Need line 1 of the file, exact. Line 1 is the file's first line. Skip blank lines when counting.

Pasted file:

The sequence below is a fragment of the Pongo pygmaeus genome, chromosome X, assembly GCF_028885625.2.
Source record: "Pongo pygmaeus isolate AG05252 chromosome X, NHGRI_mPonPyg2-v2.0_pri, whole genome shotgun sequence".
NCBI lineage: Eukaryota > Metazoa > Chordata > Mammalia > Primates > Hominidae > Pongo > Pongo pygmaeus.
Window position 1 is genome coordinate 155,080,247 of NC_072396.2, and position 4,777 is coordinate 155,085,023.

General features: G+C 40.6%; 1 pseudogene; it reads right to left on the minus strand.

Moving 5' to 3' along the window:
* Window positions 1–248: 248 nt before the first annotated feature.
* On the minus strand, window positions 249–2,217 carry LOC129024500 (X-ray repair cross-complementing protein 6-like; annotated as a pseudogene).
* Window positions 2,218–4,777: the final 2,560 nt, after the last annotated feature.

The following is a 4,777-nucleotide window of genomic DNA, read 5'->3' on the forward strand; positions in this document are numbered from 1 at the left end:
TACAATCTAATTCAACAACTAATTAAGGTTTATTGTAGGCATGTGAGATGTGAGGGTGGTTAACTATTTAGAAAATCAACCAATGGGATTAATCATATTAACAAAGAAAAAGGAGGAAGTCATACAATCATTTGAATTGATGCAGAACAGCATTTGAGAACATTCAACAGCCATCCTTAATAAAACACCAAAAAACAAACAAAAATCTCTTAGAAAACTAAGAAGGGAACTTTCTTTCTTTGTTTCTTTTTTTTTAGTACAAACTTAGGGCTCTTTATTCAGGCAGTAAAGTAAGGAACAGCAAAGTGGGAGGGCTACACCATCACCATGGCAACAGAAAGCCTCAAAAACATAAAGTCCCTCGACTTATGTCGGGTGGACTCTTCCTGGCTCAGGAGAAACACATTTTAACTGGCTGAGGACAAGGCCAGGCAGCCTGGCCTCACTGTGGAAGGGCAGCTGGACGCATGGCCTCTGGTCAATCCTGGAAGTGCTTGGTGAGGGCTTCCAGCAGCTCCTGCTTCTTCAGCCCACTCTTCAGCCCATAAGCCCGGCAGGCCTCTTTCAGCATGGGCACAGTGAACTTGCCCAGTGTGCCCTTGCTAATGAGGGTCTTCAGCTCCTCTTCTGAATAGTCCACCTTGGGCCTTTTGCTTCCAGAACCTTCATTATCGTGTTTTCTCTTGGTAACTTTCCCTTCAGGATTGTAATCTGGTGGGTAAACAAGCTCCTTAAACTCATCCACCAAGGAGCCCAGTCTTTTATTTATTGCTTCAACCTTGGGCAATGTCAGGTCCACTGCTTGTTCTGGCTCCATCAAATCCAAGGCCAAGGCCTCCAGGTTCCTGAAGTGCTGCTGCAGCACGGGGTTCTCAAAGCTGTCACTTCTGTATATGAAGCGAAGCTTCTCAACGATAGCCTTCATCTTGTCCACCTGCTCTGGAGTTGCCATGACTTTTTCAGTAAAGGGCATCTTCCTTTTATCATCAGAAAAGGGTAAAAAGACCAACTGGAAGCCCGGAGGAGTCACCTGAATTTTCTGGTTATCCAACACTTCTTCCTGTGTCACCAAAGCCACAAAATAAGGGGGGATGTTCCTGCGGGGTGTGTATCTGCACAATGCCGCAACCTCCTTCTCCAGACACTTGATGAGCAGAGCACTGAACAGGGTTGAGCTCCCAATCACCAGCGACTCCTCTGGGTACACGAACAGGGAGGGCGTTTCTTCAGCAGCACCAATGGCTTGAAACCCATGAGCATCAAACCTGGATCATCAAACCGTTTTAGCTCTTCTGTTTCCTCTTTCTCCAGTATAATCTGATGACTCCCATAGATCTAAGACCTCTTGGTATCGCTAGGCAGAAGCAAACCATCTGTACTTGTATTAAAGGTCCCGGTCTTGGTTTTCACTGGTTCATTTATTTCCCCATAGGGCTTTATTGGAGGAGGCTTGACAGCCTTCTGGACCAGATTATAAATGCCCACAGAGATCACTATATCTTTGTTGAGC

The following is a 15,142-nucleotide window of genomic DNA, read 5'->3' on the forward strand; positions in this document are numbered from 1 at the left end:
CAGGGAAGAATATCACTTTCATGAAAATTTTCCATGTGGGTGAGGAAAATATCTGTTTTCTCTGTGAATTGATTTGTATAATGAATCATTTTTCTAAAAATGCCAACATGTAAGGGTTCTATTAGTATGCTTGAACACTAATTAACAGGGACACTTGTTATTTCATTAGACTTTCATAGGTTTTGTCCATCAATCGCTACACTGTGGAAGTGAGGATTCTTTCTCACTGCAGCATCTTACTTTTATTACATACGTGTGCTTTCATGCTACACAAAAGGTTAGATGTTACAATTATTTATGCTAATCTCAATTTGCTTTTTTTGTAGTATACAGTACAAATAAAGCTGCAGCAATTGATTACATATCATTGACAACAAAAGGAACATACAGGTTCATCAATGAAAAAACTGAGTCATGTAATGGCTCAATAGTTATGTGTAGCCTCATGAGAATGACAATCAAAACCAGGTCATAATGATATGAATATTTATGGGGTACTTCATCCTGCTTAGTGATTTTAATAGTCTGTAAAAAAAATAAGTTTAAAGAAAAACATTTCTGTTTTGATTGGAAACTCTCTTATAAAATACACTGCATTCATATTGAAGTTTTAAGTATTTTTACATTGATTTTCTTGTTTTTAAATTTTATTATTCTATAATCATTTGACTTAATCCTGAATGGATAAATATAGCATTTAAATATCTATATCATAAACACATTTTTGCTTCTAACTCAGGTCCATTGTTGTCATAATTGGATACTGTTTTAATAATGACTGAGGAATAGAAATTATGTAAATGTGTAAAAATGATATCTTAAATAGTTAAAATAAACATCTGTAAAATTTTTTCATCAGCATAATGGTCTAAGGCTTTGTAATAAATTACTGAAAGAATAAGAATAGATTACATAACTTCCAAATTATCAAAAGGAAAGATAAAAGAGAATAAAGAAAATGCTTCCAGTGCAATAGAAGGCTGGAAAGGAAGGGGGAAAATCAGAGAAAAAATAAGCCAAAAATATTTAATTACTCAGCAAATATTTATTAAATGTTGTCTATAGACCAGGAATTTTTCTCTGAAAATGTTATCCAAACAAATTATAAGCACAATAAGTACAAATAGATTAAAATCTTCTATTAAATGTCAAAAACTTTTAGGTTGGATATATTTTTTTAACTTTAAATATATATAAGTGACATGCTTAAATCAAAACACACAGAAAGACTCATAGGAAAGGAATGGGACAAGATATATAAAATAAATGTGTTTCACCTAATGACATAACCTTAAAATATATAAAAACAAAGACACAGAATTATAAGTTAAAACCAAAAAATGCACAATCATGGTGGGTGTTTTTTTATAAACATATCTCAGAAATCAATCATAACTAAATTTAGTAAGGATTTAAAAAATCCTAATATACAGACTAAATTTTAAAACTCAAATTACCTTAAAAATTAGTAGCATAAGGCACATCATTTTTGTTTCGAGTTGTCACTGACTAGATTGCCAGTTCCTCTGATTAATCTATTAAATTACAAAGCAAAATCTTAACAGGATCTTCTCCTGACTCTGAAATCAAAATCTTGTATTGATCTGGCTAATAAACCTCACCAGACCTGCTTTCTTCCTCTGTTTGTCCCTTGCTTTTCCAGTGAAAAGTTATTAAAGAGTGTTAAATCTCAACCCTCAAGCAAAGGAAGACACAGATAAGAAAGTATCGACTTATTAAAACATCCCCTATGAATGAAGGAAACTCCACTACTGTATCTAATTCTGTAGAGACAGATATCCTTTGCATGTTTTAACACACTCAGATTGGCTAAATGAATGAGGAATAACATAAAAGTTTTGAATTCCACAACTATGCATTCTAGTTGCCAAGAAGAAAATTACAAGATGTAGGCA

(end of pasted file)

The sequence below is a fragment of the Pongo pygmaeus genome, chromosome X, assembly GCF_028885625.2.